In 1999 ,he was invited to the Berliner Theatertreffen festival with his Hamburg production of Tales from the Vienna Woods by Ödön von Horváth. Since the 2000/2001 season, he has been working as a freelance director, again at the Burgtheater and at Hamburg’s Thalia Theatre, amongst others.

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In the aftermath, the university cleric addressed the town-vs-gown matter with an admonishing sermon "The Philistines Be Upon Thee", drawn from the Book of Judges (Chapt. 16, 'Samson vs the Philistines'), of the Tanakh and of the Christian Old Testament. In Word Research and Word History, the philologist Friedrich Kluge said that the word philistine originally had a positive meaning that identified a tall and strong man, such as Goliath; later the meaning changed to identify the "guards of the city".

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Composed in 1868, "Geschichten aus dem Wienerwald", Op. 325, was one of six Viennese waltzes by Johann Strauss II which featured a virtuoso part for zither. The title of Strauss' dance recalls the folk music of the inhabitants of the Vienna Woods.

The waltz's introduction is one of the longest he ever wrote for a waltz, 119 bars in the musical score. It starts in C major, intertwining with F major before gaining ascendancy in volume and mood, finishing with a long pause. The second part is in the key of G major, with a solo violin incorporating material which appears again in successive waltz sections. A short flute cadenza evoking birdsong comes in, and moves on to the zither solo, marked moderato. The zither part involves two sub-sections of its own; the slowish ländler tempo and its more vigorous counterpart, with the direction of vivace (quickly). If the zither is unavailable, a string quartet plays the zither themes instead. Loud orchestral chords bring the waltz back to the familiar waltz theme in F major.

Waltz sections 2A and 2B are in B-flat major, whereas waltz 3A is in E-flat major with a quick section in B-flat in waltz 3B. The entire waltz section 4 is in B-flat as well, and waltz section 5 is wholly in E-flat. Waltz 5B contains the customary climax with cymbals and is loudly played. After a brief and tense coda, waltz 1A and 2B make a reappearance. As the waltz approaches its end, the zither solo makes another appearance, reprising its earlier melody in the introduction. A crescendo in the final bars concludes with a brass flourish and snare drumroll.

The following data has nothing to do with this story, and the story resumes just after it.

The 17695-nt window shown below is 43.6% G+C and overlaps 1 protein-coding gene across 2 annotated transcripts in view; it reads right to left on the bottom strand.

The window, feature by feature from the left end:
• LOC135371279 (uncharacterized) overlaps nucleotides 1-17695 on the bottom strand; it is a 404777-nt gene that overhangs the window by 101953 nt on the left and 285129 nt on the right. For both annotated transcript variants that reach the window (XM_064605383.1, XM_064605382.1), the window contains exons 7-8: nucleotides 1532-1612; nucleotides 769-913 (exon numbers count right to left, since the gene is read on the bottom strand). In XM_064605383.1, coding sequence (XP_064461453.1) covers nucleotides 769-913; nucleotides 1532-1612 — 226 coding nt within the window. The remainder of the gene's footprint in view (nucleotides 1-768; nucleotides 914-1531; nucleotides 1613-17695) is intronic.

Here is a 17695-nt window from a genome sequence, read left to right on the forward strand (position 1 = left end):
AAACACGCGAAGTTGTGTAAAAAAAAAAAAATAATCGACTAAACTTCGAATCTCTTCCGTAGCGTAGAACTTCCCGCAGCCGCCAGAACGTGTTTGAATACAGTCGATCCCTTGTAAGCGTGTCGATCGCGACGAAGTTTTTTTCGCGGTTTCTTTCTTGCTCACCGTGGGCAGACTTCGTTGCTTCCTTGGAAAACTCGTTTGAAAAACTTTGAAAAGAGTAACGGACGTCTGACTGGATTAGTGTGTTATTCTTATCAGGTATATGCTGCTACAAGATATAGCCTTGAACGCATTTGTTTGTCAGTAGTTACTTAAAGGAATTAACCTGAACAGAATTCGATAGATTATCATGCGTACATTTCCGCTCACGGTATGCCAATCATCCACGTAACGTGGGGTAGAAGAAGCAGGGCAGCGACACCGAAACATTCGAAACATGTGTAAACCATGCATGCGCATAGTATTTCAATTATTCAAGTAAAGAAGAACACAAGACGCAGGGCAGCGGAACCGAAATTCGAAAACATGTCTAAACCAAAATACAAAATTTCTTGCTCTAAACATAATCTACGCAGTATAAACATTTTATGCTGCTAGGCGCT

The Kleist Prize-winning drama Geschichten aus dem Wiener Wald (1931), by Ödön von Horváth, and the films Tales from the Vienna Woods (1928) and Tales from the Vienna Woods (1934) take their titles from this waltz.

Tales from the Vienna Woods (play)

Tales from the Vienna Woods (German: Geschichten aus dem Wiener Wald, 1931) is a play by Austro-Hungarian writer Ödön von Horváth.

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The original name of the Neo-baroque construction by the architect Heinrich Seeling was Neues Theater. The first performance was Johann Wolfgang von Goethe's play Iphigenie auf Tauris. Die Weber, a naturalistic drama by Gerhart Hauptmann had its premiere in a private audience at the theatre on February 26, 1893. From 1903 to 1906 the Neues Theater was under the management of Max Reinhardt; it later became the site of numerous operetta performances.

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From 1931 on the theatre was called Deutsches Nationaltheater am Schiffbauerdamm. Notable actors included Lotte Lenya, Carola Neher, Hilde Körber, Helene Weigel, Ernst Busch, Ernst Deutsch, Kurt Gerron, Theo Lingen and Peter Lorre. With the Nazi takeover in 1933 the theatre declined and was finally closed in 1944.

Reopened after World War II it was finally taken over by Bertolt Brecht. Today it is considered one of the most glamorous theatres in Germany and the building is currently undergoing historic preservation.

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Kling's scholarly interests are wide-ranging, and he has published on subjects as diverse as Johann Breitwieser, Rainer Werner Fassbinder, Anthony Hecht, Aglaja Veteranyi and W.G. Sebald. As a prominent scholar of Austrian literature, he has written on the works of Austrian writers such as Heimito von Doderer, Heimrad Bäcker, Lilian Faschinger, Andreas Pittler, Ödön von Horváth, Gert Jonke and Gerhard Fritsch.

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Ödön is a male given name of Hungarian origin, since the 19th century Ödön became variant of Edmund. It may refer to:

Ödön Bárdi (1877–1958), actor

Ödön Beöthy (1796–1854), politician

Ödön Bodor (1882–1927), athlete

Ödön Földessy, long jumper

Ödön von Horváth (1901–1938), writer

Ödön Lechner (1845–1914), architect

Ödön Mihalovich (1842–1929), composer and music educator

Ödön Pártos (1907–1977), musician and composer

Ödön Singer (1831–1912), violinist